(g) In the above view, for the period prior to Assessment Year 1999-2000, the appellant would be entitled to claim deduction under Section 80IA of the Act on its entire profits without excluding the deduction available under other heads of Chapter VI A Part ‘C’ of the Act. Our above view is fortified by the fact that an identical fact situation, the Rajasthan and Madras High Court in Rochiram & Sons (supra) and General Optics (Asia) Ltd. (supra) have held that prior to Assessment Year 1999-2000, the benefit of Section 80IA of the Act is available without exclusion of the deduction claimed under Section 80HHC of the Act. Even on being specifically asked, the Revenue was not able to inform us whether the above two decisions have been appealed to the Apex Court and the result thereof, if any.
(h) In the above view, question no.(1) is answered in the negative i.e. in favour of the appellant assessee and against the respondent Revenue.
10. Regarding question no.(2):
(a) In the present case, it is an undisputed fact that Sub-Section 9A of Section 80IA of the Act was introduced by Finance (No.2) Act, 1998 w.e.f. 1st April, 1999. Mr. Sriram, in support submits that the above amendment being prospective w.e.f. 1st April, 1999 cannot be applied to earlier periods as in this case. On the other hand, Mr. Suresh Kumar for the Revenue supports the impugned order of the Tribunal.
(b) We note that the amendment by introduction of Sub-section 9A to Section 80IA of the Act is explicitly prospective w.e.f. 1st April, 1999. It is neither declaratory or clarificatory nor is it in the nature of explanation. Thus, strict reading of fiscal statute would prevent the amendment being read as retrospective in the absence of the statute providing for the same.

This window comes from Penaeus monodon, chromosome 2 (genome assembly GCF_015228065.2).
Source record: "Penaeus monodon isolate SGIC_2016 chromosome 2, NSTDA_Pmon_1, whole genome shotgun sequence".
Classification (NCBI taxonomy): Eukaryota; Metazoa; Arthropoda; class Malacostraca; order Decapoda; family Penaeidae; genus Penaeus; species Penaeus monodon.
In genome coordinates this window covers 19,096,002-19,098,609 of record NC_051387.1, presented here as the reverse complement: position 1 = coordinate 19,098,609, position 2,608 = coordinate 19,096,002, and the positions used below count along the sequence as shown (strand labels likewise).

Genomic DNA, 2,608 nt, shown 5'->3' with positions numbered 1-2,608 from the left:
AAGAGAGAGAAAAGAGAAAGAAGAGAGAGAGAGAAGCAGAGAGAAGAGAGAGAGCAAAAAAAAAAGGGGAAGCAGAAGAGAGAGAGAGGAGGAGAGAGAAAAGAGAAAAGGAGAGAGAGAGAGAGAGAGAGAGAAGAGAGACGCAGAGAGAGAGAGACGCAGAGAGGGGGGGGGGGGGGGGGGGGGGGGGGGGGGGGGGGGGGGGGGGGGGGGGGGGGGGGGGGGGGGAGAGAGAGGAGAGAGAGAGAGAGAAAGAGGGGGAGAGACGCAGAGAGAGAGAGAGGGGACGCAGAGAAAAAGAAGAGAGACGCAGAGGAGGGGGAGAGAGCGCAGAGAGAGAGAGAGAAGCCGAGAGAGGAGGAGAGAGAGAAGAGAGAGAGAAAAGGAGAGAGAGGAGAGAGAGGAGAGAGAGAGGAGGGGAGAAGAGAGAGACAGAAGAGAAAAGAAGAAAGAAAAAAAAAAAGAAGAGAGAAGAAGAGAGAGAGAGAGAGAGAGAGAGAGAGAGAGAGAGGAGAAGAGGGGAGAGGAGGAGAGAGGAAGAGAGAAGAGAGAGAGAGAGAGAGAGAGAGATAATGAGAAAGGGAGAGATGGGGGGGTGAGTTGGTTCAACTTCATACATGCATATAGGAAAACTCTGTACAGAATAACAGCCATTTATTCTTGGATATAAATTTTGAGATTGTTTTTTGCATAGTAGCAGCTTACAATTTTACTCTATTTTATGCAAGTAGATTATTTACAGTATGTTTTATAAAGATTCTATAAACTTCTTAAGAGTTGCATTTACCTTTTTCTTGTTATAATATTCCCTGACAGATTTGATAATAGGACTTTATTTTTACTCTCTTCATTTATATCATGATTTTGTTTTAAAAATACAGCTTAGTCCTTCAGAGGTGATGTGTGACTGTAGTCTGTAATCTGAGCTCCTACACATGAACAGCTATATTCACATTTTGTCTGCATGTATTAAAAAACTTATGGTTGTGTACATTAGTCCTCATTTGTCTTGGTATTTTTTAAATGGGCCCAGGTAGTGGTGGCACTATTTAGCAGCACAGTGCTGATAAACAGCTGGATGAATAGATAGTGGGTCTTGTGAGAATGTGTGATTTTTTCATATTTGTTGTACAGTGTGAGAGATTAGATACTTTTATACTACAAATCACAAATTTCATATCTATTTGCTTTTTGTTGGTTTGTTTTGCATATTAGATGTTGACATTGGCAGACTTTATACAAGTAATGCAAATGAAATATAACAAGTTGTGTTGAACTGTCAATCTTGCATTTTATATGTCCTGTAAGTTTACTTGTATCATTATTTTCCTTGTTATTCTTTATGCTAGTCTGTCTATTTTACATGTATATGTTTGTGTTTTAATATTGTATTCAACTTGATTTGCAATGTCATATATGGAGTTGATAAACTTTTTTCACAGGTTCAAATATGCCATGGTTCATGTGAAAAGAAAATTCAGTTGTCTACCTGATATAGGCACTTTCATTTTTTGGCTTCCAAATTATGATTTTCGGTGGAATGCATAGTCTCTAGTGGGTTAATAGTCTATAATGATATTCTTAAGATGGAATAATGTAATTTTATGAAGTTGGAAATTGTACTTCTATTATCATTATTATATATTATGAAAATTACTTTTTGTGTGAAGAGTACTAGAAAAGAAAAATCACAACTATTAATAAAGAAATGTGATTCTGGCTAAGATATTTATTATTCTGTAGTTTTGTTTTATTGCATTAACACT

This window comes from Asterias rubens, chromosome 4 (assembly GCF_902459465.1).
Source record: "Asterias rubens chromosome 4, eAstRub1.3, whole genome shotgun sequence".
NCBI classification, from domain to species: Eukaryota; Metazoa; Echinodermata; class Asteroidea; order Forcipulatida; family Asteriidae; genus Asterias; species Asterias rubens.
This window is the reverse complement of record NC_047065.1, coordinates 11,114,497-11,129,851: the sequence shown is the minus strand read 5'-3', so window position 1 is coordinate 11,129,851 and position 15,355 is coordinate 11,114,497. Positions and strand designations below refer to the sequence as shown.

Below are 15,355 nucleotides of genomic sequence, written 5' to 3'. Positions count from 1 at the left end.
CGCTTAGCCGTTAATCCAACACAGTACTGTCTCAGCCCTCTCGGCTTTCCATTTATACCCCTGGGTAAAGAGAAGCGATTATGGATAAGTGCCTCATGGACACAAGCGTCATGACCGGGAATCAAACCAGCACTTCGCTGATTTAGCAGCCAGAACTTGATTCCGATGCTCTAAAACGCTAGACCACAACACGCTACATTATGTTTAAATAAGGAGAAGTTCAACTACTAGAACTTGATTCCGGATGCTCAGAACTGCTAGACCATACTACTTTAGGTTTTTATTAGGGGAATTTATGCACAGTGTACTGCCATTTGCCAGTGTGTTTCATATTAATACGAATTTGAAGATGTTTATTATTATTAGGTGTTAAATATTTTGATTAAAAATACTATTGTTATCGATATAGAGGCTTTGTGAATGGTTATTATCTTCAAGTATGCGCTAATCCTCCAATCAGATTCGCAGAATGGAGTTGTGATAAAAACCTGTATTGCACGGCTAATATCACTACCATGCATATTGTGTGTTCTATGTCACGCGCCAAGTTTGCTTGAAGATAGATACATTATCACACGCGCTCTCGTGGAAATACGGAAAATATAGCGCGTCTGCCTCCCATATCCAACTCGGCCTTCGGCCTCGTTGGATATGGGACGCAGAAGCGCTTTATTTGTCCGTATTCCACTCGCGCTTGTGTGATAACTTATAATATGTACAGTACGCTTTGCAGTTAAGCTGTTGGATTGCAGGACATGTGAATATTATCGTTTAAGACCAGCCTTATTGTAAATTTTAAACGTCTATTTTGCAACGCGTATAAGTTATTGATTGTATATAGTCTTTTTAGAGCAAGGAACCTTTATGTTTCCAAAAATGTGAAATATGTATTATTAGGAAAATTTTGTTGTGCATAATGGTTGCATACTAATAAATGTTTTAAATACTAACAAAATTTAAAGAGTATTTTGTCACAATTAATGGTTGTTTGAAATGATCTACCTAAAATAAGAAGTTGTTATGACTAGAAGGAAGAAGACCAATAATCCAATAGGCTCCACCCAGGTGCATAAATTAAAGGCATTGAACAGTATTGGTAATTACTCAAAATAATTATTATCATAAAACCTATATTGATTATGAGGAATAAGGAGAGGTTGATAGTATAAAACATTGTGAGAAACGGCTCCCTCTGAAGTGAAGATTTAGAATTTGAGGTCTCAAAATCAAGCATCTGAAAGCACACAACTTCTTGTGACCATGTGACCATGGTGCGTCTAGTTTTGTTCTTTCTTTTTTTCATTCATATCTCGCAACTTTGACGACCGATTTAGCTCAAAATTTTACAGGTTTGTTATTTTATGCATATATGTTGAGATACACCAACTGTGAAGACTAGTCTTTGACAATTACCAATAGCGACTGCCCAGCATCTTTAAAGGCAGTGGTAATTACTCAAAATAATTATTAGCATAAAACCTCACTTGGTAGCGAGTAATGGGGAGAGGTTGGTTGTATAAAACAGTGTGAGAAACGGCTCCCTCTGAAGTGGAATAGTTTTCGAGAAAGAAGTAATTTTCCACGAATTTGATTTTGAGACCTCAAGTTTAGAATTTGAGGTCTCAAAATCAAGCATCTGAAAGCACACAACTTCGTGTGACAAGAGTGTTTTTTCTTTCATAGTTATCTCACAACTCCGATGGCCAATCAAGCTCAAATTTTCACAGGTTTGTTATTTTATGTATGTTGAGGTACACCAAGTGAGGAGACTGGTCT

(c) In any case, in the present facts, it is to be noted that when the Finance No.2 Bill 1998 (Bill No.15 of 1998) was introduced in the Parliament by the Finance Minister, the bill provided that Sub-section 9A of Section 80IA of the Act would be introduced with retrospective effect from 1st April, 1990. However, when the Parliament passed the bill making into Act of Parliament, it was made prospective i.e. effective only from 1st April, 1999.
(d) In fact, the Apex Court in Sasoon J. David & Co. Pvt. Ltd. Vs. Commissioner of Income Tax, 118 ITR 261 had occasion deal with a similar fact situation. In that case, the Court was concerned with the Income Tax Bill 1961, which was introduced in the Parliament and after the due consideration by the Parliament, it was passed as Income Tax Act, 1961. In the Income Tax Bill of 1961 as introduced in the Parliament, the deduction allowable under Section 37(1) of the Bill as introduced was as under :
“any expenditure laid out or expended wholly necessarily and exclusively for the purposes of business or profession shall be allowed ”.